Only a few months ago, on January 10 of this year, David Bowie died, leaving behind a wake of global grief and an outpouring of admiration for his life's work. Now Prince is dead, and world mourns the loss of another irreplaceable icon. In both life and death, these two beloved artists have reached across cultures, age groups, social strata and ethnicity with their extraordinary talent.
Perhaps one lone survivor of WWII isolated on a remote Pacific island far from modern civilization is unaware of these events, but it would seem nobody else could be due to saturation coverage by traditional news outlets and a constant barrage of tweets and posts on every conceivable social media app. And with this ubiquity I start to have misgivings.
When reporting the murder of John Lennon on December 8, 1980, CBS News anchor Walter Cronkite started the evening newscast with the following statement: "The death of a man who sang and played the guitar overshadows the news from Poland, Iran and Washington tonight." In this statement Cronkite cleverly captures simultaneously his admiration for Lennon and the irony of how his death was being covered. He acknowledges that an entertainer who "played a guitar" could command such focused global attention only if there was something more there, his own understated tribute to Lennon's greatness. Cronkite was an early Beatles fan, at least through the eyes of his daughters, who he got into the dress rehearsal for the Beatle's appearance on the Ed Sullivan show in February 1964. Yet Cronkite here is clearly uncomfortable with the shifting balance between his personal and global admiration for Lennon and his understanding of concurrent international events that demand the world's attention. He frets about the loss of perspective.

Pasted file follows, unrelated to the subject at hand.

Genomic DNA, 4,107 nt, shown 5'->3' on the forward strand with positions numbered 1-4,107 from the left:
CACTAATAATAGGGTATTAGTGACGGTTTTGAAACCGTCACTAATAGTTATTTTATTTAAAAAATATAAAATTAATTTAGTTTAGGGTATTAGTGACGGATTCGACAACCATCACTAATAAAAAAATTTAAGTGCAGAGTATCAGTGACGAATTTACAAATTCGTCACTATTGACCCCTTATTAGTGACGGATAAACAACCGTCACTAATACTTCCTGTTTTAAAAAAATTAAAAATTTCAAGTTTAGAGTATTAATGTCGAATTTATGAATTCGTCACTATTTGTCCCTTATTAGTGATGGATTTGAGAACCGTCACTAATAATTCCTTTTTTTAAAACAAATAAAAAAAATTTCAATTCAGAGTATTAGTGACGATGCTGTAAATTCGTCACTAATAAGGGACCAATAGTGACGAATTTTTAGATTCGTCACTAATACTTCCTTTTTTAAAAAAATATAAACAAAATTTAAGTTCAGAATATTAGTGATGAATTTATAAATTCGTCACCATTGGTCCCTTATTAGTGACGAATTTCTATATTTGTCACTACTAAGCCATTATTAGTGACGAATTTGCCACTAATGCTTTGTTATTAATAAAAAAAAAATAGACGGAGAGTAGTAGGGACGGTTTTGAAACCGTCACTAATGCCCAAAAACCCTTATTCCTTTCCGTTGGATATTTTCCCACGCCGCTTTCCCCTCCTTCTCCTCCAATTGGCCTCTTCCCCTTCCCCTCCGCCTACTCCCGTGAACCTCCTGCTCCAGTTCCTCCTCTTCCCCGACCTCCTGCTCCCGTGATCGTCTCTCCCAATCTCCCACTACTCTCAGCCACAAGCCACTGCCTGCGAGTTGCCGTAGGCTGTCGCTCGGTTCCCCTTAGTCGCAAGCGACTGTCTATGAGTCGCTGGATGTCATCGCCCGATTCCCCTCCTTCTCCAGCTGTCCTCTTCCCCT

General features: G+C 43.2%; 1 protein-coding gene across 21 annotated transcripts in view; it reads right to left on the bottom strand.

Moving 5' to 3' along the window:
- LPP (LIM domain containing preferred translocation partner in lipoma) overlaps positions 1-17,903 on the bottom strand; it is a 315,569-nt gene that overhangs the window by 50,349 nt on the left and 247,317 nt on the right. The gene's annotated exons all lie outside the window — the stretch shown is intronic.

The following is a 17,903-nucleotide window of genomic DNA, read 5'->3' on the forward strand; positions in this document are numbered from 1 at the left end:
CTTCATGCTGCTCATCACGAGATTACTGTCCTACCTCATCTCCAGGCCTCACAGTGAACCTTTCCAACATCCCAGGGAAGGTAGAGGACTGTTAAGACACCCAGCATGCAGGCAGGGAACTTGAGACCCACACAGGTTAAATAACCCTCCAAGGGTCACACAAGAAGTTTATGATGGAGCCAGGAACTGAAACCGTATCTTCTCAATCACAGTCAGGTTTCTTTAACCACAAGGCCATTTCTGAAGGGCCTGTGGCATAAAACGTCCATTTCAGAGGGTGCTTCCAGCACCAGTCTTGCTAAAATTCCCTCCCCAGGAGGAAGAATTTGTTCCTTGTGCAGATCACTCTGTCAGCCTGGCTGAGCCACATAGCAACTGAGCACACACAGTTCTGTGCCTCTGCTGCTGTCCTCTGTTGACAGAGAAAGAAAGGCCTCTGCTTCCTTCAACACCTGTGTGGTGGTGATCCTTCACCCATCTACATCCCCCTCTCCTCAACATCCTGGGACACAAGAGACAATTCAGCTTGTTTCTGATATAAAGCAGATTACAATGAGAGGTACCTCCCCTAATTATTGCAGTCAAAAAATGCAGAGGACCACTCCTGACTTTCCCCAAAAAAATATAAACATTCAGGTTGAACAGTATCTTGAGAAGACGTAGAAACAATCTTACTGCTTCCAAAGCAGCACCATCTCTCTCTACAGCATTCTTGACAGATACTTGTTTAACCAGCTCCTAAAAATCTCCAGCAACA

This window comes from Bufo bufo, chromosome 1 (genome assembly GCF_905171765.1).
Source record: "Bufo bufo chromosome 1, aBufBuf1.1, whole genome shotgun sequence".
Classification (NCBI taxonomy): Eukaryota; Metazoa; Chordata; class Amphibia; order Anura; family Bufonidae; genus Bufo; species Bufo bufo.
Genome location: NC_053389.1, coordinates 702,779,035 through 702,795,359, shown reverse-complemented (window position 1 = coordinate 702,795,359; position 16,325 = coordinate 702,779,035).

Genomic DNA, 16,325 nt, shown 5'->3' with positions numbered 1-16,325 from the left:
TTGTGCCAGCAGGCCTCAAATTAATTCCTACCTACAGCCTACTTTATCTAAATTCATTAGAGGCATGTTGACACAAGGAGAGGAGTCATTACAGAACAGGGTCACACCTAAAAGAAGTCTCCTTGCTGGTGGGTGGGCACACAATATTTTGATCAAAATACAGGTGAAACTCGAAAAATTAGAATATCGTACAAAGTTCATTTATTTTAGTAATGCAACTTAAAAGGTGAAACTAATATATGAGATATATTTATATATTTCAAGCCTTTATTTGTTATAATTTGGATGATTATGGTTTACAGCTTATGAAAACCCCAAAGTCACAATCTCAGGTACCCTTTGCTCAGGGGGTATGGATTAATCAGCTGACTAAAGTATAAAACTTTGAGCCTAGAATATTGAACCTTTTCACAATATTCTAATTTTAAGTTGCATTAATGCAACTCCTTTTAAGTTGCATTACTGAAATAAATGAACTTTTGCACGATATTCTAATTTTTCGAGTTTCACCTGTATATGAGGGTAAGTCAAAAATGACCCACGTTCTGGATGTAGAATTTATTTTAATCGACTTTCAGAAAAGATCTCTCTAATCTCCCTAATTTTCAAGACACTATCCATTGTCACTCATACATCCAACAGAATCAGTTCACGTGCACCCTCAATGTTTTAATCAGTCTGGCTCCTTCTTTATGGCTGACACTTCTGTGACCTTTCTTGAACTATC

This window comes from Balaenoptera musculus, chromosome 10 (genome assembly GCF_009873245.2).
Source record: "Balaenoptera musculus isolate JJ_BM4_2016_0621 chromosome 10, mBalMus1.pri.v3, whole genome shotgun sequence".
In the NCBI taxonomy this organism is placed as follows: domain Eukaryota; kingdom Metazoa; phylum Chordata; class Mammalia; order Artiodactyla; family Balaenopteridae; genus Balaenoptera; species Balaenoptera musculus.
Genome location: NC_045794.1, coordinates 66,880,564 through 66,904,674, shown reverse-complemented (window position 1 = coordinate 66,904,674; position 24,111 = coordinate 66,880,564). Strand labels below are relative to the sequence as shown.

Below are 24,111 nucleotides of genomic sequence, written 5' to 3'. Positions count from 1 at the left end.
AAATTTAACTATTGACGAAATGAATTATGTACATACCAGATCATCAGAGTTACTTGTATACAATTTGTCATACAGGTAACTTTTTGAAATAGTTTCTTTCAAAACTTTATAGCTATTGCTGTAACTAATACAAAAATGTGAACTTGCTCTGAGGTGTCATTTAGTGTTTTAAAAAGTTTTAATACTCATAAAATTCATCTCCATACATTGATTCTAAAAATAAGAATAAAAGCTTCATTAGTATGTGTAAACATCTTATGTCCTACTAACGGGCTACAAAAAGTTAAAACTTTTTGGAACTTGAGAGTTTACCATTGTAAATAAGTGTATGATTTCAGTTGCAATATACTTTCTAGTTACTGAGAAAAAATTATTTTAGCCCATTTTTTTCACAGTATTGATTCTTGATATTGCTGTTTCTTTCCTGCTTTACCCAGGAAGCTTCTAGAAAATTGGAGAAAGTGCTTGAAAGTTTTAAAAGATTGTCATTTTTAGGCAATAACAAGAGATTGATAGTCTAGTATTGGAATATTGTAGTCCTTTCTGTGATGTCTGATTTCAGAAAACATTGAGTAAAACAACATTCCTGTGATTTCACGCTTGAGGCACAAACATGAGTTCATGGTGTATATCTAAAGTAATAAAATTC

As an aside, Cronkite's own death invoked a dose of irony involving yet another cultural icon, Michael Jackson, a juxtaposition that I can only hope Cronkite would have appreciated. Michael Jackson died on June 25, 2009. Cronkite had the misfortune of dying only three weeks later on July 17, 2009, after a period of failing health. Those three weeks though were but a brief moment in the long public mourning and non-stop wall-to-wall reporting about everything Michael. Consequently, coverage of Cronkite, his life, his accomplishments, were ironically overshadowed and cut short by the very type of celebrity worship that bothered him following Lennon's murder.